“Instead of hearing the sound of a storm siren or notification, residents in affected areas will be receiving and some already are receiving notifications on the phones that the area is under a weather warning of some sort or an emergency requiring evacuation,” he said. “It will be like a siren or notification on your hip.” He said the tower sirens have 1950s technology and are expensive to operate and maintain.

Russo agreed, but said public safety via smartphones has some issues that should be addressed. “You’re going to lose a segment of the population, people who can’t afford a smartphone, some older people who don’t have them, people who might live in areas with no cellphone service or internet,” she said.

Hicks said drones with their ability to send photos and videos of impacted areas to operation centers and to every first responder will play a larger role in emergency management.

“We’ve conducted tests and emergency drills using drones,” he said. “We had them over the Gordon Terry Parkway and Beltline intersection and would send the drone down to Alabama 20 to see how the traffic might be backed up. They’re going to save lives, property, time and, of course, money. It will hopefully help with the decision-making.” He said drones with heat sensors can locate missing or wanted persons believed to be in a specific area.

He said he learned the importance of having alternate plans in case the first plan of safety fails.

He has helped form the Local Emergency Plan Committee that meets twice a year and the Industrial Emergency Association comprised of industrial plants’ quality safety directors that meets quarterly to discuss ways to avert and handle crises along the Tennessee River.

“Each plant has its own set of plans and every case is different,” he said. “We’d notify the police and fire departments and determine what is needed.”

He remembers being the Colbert County civil defense director and communicating with public safety agencies via a citizen’s band radio. He said his handle was “Big Ed.” When he arrived in Morgan County, the EMA operations center's stage in the basement of the Morgan County Courthouse had a long green chalkboard where the latest weather or crisis updates were posted. Now computers, televisions and projectors keep the operations center informed.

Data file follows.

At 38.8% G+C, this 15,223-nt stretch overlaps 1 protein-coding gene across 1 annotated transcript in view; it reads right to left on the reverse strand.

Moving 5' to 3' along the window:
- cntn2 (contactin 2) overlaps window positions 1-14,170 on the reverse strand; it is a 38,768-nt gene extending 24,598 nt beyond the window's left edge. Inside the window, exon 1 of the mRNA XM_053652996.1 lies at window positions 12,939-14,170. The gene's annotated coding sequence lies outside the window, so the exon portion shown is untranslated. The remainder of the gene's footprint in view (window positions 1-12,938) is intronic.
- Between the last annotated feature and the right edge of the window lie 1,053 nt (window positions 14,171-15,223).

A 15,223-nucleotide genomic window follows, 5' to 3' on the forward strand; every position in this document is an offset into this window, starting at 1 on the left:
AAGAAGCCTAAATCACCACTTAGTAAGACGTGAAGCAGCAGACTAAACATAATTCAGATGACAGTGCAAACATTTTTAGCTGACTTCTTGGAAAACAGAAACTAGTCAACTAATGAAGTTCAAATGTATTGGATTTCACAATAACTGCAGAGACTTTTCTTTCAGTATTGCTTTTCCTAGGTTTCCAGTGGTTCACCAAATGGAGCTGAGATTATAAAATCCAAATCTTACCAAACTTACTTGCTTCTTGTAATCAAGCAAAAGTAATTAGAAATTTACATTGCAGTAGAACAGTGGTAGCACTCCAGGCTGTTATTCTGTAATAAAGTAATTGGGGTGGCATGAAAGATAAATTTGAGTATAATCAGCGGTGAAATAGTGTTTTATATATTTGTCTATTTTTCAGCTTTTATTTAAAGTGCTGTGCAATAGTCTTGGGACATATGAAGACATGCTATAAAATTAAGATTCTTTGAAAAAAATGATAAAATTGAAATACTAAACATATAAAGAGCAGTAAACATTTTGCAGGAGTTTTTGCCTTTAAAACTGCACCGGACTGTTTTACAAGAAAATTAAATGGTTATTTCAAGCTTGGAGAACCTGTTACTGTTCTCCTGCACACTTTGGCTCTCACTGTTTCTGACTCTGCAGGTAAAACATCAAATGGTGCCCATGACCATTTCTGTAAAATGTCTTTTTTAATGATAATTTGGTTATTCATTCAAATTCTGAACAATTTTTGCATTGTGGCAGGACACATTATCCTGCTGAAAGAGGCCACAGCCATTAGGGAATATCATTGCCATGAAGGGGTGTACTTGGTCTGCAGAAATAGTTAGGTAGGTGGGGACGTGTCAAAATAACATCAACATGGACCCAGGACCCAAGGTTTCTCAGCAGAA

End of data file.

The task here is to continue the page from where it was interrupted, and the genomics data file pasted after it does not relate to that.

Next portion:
Jan. 1, 2000, was a date of “gloom and doom” that worried Hicks and his office. “Y2K got a lot of coverage because it was believed the computers could not handle the 2000 in its programs,” he said. “A lot of work went into preparing for a disaster if the computers shut down because of Y2K. We were prepared even though nothing happened. I broke out the grape juice so we could celebrate.”

Hicks said the terrorist attacks in 2001 changed emergency management duties forever. The Department of Homeland Security was formed and EMA office workloads expanded immensely. “Pre-planning” became the buzzword, he said.



Ten years later, when a series of 62 tornadoes ripped across the state killing 238 people, Hicks said his Morgan office issued 27 tornado warnings in three different waves. Morgan County was hit by three tornadoes, according to the National Weather Service in Huntsville.

“We were so fortunate we didn’t lose any lives,” Hicks said. “Our contiguous neighbors around us all lost people. We had about a three-day warning of the storm system. We had all of the agencies and a plan in place. We were just fortunate.”

Lawrence County had 14 tornado-related fatalities and Limestone County had four.

He said the job took him to the Gulf Coast to help assist in EMA operations in hurricanes Frederic (1979) and Ivan (2004).

Long commended Hicks for his work in helping small businesses and individuals secure loans from the April 3, 2018, straight-line winds that damaged or destroyed at least 80 Decatur homes.

“Eddie has been valuable with the recent flooding we’ve had in the county and helping get aid for those affected by the Neel tornado in November 2016 that popped up without notice,” Long said. “He’s done us a wonderful job and will be missed.”

Hicks said he plans to spend time with his family and travel in his retirement.

“I completely enjoyed what I did. Now I want to spend some time to do what I want to do,” he said. He said he has been married 49 years and has two grown sons and a granddaughter.

©2020 The Decatur Daily (Decatur, Ala.). Distributed by Tribune Content Agency, LLC.